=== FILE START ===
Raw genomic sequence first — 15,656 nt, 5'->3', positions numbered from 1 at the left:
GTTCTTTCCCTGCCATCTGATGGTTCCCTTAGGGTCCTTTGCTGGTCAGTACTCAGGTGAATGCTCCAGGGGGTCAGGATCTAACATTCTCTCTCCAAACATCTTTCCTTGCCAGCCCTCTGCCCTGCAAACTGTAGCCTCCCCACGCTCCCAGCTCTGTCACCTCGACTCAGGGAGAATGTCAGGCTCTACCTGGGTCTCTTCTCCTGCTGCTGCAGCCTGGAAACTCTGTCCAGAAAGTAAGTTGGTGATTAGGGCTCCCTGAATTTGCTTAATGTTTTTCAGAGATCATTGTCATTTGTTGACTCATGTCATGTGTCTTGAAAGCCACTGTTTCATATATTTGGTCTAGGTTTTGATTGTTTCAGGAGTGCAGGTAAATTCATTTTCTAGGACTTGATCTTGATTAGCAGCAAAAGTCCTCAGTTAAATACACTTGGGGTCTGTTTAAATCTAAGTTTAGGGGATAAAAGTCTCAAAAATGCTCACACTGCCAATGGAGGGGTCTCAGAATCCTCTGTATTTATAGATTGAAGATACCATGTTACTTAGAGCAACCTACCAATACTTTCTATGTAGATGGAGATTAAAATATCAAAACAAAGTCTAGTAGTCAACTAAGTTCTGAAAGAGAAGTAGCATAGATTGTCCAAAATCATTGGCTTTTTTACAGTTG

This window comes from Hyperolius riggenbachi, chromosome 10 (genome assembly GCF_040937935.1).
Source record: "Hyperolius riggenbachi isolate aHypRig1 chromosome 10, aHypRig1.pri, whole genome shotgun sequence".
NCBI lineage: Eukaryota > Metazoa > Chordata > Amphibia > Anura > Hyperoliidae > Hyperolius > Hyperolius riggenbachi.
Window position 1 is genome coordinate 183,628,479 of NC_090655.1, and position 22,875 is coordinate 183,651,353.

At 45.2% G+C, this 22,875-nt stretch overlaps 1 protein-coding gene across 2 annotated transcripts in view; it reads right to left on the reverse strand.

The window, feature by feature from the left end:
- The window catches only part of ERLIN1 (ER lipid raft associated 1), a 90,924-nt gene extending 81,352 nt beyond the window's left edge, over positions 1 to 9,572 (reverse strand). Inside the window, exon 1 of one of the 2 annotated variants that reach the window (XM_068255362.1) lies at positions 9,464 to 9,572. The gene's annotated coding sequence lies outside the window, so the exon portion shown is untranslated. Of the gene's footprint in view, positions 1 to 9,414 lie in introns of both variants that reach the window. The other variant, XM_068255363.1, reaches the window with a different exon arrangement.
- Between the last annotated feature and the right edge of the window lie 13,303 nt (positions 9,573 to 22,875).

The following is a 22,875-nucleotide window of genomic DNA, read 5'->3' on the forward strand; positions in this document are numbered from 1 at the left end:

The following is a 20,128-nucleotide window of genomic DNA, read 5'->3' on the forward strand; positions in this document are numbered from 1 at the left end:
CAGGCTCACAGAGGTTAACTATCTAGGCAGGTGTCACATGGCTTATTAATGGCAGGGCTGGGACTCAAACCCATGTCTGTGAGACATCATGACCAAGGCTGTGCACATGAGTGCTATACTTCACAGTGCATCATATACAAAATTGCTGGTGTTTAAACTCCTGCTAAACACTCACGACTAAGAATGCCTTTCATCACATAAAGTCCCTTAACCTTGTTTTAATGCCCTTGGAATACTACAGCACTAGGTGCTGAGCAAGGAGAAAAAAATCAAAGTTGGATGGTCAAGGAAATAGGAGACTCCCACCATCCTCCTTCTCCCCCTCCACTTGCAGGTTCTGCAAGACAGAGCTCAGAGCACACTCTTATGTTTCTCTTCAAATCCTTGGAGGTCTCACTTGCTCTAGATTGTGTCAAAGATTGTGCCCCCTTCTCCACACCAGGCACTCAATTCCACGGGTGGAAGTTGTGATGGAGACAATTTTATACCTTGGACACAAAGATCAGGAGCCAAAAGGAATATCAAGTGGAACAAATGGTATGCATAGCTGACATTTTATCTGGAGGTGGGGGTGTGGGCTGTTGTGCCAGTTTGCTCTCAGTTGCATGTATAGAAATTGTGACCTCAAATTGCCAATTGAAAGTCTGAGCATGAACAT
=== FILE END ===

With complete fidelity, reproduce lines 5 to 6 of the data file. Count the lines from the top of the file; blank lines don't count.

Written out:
NCBI lineage: Eukaryota > Metazoa > Chordata > Amphibia > Anura > Hyperoliidae > Hyperolius > Hyperolius riggenbachi.
Window position 1 is genome coordinate 183,628,479 of NC_090655.1, and position 22,875 is coordinate 183,651,353.